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Red lights and racing


Red lights and racing
by Bill Strong

Race car builders concentrate on making the cars fast. We try and wring the last bit of power from the stock parts, and make the car turn on a dime using the latest alignment tools on our cell phones. But we tend to skip over some very important parts that can lead to an early finish to a long race.

While the sun fell at Charlotte Motor Speedway recently, I made my way up to the race control tower high above the track. The sun was getting ready to set while teams were busy installing their high tech headlamps, or simply switching on their lights as they left pit lane after a pit stop. As cars circled the track, I listened to reports from the corner workers about cars with one or no tail lights. Brake lights were working great, but the running lights were either not working or extremely weak. It wasn’t just one or two cars, it was a good number of them.

From experience, we as car builders will go through and rip out everything not needed. Our first races are daytime races where running and headlamps are not needed. But then we make the decision to go night racing and have to rebuild the lighting from scratch. Or we have an old rusty chassis that has lights that work. But from sitting outside in the offseason, the grounds corrode up.

One of the items on your pre-race checklist should be lighting. Have a helper with you and check the lights, front and rear. Remove the connectors and inspect for corrosion. Check those grounding lugs and make certain that the wires are not broke, or burnt up. Replace questionable wiring and connectors.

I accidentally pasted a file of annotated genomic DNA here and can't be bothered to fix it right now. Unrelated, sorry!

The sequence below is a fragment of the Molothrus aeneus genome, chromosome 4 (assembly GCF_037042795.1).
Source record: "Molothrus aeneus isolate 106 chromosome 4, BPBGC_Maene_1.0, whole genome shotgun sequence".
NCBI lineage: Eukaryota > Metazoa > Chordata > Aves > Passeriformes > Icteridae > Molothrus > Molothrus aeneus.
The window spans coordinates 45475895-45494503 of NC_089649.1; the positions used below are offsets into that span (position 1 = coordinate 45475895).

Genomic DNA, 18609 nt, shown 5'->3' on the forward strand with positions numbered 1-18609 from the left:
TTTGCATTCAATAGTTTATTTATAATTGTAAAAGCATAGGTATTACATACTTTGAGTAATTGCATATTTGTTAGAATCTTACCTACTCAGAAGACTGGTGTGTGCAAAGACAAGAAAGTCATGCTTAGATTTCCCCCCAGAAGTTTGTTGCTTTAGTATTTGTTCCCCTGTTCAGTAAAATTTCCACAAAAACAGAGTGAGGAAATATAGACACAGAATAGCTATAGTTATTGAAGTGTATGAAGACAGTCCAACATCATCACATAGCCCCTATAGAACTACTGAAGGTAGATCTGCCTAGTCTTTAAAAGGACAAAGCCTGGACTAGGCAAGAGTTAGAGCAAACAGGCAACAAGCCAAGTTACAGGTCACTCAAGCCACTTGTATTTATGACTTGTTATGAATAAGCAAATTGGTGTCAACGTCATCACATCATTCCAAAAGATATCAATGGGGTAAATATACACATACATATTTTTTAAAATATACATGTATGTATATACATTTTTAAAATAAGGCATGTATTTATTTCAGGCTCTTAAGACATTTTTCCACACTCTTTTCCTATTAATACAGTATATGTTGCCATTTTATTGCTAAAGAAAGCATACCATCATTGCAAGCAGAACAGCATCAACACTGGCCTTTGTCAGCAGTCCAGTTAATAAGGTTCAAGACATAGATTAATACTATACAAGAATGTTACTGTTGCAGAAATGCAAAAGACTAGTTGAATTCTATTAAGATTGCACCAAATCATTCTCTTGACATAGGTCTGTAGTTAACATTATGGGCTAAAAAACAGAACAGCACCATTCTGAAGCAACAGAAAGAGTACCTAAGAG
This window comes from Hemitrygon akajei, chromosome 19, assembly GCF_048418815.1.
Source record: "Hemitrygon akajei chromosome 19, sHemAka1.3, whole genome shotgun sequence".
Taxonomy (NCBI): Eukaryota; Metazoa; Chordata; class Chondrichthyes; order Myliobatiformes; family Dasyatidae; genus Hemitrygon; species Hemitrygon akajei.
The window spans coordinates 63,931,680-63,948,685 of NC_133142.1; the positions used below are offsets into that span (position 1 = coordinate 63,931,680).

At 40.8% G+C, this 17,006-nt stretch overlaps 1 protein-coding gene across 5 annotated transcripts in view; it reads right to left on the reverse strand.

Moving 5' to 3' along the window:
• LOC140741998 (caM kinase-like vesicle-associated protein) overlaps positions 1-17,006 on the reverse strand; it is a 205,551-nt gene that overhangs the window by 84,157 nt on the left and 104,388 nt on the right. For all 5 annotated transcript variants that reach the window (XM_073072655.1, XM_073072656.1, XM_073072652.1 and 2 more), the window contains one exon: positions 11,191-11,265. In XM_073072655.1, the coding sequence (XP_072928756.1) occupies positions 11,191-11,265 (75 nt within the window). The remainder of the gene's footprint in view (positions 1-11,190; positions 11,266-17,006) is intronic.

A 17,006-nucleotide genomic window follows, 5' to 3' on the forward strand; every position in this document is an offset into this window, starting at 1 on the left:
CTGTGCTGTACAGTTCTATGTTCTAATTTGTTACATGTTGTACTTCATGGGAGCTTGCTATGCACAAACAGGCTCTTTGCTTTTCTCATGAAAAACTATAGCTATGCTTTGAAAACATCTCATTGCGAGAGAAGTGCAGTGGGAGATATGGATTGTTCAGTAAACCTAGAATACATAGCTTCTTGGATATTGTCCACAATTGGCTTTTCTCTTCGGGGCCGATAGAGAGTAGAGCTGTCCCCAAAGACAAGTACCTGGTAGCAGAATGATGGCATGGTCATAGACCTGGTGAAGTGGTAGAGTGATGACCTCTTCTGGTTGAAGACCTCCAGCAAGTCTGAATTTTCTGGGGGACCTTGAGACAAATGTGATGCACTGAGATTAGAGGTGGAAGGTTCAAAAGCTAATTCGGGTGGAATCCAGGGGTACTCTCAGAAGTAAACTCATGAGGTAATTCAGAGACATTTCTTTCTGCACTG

Some other suggestions for lighting and being seen during the race is to use LED trailer brake and running lamps. Even using conspicuity DOT reflector tape.
The LED lamps are brighter and react faster than out 20 and 30-year-old OE lamps. They are also super easy to wire up.

Reflector tape.

The conspicuity DOT reflector tape is great to put on the side of your race car. In fact, putting it on all four corners can help your race car be seen by fellow racers and corner workers if you find yourself spun with zero power. Or off the track stuck in a far off tire wall, like at VIR or Nelson Ledges.

Being hit because you could not be seen can make your race day, and others day end early.

Doing this before the race can help you avoid that nasty black flag.


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